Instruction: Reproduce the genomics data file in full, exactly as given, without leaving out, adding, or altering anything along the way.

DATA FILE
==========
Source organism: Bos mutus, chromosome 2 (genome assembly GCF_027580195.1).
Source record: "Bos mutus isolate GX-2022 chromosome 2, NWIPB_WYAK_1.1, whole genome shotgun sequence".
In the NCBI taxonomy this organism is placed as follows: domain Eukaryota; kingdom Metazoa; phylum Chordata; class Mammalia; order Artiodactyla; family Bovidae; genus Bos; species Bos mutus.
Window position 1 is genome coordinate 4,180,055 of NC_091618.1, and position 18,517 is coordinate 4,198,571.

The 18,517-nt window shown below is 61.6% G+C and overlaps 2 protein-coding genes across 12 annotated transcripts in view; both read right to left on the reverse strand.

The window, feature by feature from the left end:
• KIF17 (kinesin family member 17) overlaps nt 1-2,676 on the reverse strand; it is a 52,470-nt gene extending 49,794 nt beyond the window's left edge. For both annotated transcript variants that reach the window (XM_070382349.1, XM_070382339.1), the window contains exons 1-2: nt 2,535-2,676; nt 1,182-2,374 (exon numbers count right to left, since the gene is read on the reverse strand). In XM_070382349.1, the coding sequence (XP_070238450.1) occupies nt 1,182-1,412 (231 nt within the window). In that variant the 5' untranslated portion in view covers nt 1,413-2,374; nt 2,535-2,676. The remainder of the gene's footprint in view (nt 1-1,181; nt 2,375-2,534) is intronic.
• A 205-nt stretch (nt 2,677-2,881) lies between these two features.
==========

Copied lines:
Source organism: Bos mutus, chromosome 2 (genome assembly GCF_027580195.1).
Source record: "Bos mutus isolate GX-2022 chromosome 2, NWIPB_WYAK_1.1, whole genome shotgun sequence".
In the NCBI taxonomy this organism is placed as follows: domain Eukaryota; kingdom Metazoa; phylum Chordata; class Mammalia; order Artiodactyla; family Bovidae; genus Bos; species Bos mutus.
Window position 1 is genome coordinate 4,180,055 of NC_091618.1, and position 18,517 is coordinate 4,198,571.

The 18,517-nt window shown below is 61.6% G+C and overlaps 2 protein-coding genes across 12 annotated transcripts in view; both read right to left on the reverse strand.

The window, feature by feature from the left end:
• KIF17 (kinesin family member 17) overlaps nt 1-2,676 on the reverse strand; it is a 52,470-nt gene extending 49,794 nt beyond the window's left edge. For both annotated transcript variants that reach the window (XM_070382349.1, XM_070382339.1), the window contains exons 1-2: nt 2,535-2,676; nt 1,182-2,374 (exon numbers count right to left, since the gene is read on the reverse strand). In XM_070382349.1, the coding sequence (XP_070238450.1) occupies nt 1,182-1,412 (231 nt within the window). In that variant the 5' untranslated portion in view covers nt 1,413-2,374; nt 2,535-2,676. The remainder of the gene's footprint in view (nt 1-1,181; nt 2,375-2,534) is intronic.
• A 205-nt stretch (nt 2,677-2,881) lies between these two features.